1. Because some genius had the idea of making our gowns eco-friendly by crafting them out of recycled plastic bottles, meaning they couldn’t be ironed or else they would melt. To which I say, “A plague upon environmentalism!”
  2. The MT and I got very into naming the lobsters we met/ate. Or maybe that was just me and the MT indulged me. Whatever the case, over the course of the trip we met/ate Aloysius, Randall, Gob the Lob, Buster Bluth (because he was missing a claw), katniss, and Hannibal (because, it turns out, lobsters are cannibals).
  3. Such as treason, living free or dying, and protesting intolerable acts.
  4. Upon completing a particular hike, we were greeted by a sign boasting that we were now 520 feet above sea level. The Utahans, who live their lives at four thousand feet above sea level, were unimpressed.
  5. Though this doing nothing was interrupted by some strange and unexpected distractions, when I shall discuss in big thing number 3…
  6. This is the post modern revisionist steampunk Frankenstein book I have talked about a little bit here. In case you were wondering.
  7. Far and away the hardest and most German word in the manuscript.
  8. “Fast” meaning both briefly and at break neck speed, which I often do when I am nervous or excited, and I was definitely both.
  9. I also very nearly got set up on a date with Benedict Cumberbatch. Really.
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in which the MT goes to college

When I was twelve years old, my birthday present was new paint, furniture, and carpet in my bedroom. After we cleared all the old furniture out and my dad painted, we had one day between the installation of the carpet and the moving in of the new furniture. And I had an empty, empty room.

So the MT and I did what any two kids would do. We took our Star Wars action figures, separated them between good guys and bad guys on opposite sides of the room, and had the Epic Action Figure Battle of the Century.

It was our longest Star Wars game ever, which is saying a lot. We played for hours. I think my parents actually consented to delay moving in the furniture so we could keep playing1.And towards the end of it all, I remember lying on the floor in the center of the room, me with Anakin and the MT with Yoda, listening to our voices echo against the empty walls and come back to us. And the MT said, “Can we do this forever?”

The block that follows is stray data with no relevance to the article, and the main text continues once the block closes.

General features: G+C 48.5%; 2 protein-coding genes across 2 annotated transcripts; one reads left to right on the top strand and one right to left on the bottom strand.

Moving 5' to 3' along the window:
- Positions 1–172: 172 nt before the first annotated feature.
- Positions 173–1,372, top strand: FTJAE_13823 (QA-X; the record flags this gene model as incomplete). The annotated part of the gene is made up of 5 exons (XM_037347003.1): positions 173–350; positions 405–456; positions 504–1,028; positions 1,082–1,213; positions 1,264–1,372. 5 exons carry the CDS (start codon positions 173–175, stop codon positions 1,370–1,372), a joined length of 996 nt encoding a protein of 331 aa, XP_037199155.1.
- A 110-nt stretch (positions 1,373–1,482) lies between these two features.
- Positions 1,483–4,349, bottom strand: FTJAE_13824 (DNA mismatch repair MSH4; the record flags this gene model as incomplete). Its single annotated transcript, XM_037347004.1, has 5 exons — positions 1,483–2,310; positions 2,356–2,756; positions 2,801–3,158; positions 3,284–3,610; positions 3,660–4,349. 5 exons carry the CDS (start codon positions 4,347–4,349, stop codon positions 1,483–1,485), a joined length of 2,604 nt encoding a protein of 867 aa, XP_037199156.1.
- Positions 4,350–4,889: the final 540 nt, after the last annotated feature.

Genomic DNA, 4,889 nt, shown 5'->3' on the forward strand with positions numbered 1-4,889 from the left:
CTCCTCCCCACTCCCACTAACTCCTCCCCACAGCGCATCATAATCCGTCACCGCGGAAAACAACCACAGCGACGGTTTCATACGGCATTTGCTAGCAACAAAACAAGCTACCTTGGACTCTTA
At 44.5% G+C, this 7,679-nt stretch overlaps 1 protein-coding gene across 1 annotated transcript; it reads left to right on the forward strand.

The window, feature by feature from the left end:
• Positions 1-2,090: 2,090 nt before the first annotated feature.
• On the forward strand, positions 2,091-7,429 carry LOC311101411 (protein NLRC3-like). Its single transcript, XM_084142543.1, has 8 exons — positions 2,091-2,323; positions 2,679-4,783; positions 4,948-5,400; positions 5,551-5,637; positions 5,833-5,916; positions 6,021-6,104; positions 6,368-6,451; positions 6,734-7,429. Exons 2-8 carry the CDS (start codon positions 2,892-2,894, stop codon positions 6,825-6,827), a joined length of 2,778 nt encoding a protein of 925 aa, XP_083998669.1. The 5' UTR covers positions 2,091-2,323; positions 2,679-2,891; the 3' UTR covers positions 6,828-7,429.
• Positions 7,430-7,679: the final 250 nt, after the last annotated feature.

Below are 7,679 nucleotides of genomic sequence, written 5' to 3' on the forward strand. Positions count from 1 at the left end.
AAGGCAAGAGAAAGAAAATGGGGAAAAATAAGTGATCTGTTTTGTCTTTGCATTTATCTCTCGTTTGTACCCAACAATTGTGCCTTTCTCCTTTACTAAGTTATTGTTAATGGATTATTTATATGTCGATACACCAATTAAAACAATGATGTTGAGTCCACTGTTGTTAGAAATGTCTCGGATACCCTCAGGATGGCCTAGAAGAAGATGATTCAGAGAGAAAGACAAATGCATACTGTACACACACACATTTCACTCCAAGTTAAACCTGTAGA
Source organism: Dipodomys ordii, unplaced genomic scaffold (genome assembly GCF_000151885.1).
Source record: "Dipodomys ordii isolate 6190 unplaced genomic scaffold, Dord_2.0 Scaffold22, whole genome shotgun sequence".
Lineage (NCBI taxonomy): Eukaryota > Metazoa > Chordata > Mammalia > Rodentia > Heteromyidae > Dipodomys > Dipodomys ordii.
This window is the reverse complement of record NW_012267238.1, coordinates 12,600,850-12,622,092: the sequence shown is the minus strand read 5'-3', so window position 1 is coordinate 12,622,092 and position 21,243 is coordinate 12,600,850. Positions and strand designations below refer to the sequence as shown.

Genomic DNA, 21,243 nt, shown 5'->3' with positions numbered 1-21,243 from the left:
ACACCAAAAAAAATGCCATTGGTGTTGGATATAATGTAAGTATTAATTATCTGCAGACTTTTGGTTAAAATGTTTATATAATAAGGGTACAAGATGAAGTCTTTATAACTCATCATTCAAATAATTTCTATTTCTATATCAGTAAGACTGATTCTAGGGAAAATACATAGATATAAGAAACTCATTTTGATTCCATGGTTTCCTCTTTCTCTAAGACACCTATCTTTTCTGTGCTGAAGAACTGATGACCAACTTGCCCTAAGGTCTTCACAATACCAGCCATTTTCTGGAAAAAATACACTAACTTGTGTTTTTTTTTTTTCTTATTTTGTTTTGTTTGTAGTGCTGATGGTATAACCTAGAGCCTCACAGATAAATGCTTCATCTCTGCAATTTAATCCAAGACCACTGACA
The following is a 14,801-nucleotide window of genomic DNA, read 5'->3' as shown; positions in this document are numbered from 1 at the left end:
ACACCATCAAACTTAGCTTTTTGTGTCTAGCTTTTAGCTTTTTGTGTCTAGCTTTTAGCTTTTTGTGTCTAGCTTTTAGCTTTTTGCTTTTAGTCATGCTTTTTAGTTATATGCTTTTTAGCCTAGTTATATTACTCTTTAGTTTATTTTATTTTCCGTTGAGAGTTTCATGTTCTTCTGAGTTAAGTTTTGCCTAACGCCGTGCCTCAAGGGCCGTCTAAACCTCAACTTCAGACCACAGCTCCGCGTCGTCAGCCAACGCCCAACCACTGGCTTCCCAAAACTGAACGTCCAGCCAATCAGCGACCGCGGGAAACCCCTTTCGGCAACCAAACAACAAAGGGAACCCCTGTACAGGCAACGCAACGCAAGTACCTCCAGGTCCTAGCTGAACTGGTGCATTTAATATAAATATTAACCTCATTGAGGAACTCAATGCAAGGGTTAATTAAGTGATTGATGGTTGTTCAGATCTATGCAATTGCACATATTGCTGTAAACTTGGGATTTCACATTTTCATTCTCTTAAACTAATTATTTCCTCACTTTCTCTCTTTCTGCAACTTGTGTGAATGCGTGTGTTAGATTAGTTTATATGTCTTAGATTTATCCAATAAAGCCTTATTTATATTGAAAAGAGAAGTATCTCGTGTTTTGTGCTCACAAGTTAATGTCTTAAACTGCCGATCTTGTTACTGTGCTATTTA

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Look at the little MT and the little Mackenzi Lee.This is probably the cutest we ever were. Also the last time we touched each other.

But we didn’t. The next morning, the new furniture got moved in. The Star Wars game ended. And we didn’t play with the action figures too much after that. I got older, and pretty soon the MT did too. We put the action figures in the basement, and we grew up.

This past week, the MT and I were driving around Cottonwood Heights doing some last minute shopping to prelude her move to Logan, Utah, where she’s going to be starting college on Monday. We were talking about dumb stuff2. But as we drove down Fort Union, I looked over her and all I wanted to say was, “Can we do this forever?”

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The MT is my only sister. There really hasn’t been a time when we weren’t close. For the past eighteen years, I have never been in our house without her. Even when I’ve gone away, I could always count on her being there when I came back, sprawled in the green Lazy boy, sketching with her big blue headphones and her grunge band t-shirts. She would look up at me and say, “Oh, you’re here.” And then go back to her drawing like I’d never left.

But on Saturday, the MT packed her life in our Subaru, and she drove to Logan. And in all likelihood, the MT and I will never be in the same place at the same time again for a summer or a year. The most we’ll have is spotty weeks of vacation and Christmas. We’ll grow up, we’ll move away, we’ll have our own lives separate from each other.

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This was a while ago. The MT was still a blonde. And those sunglasses died years ago.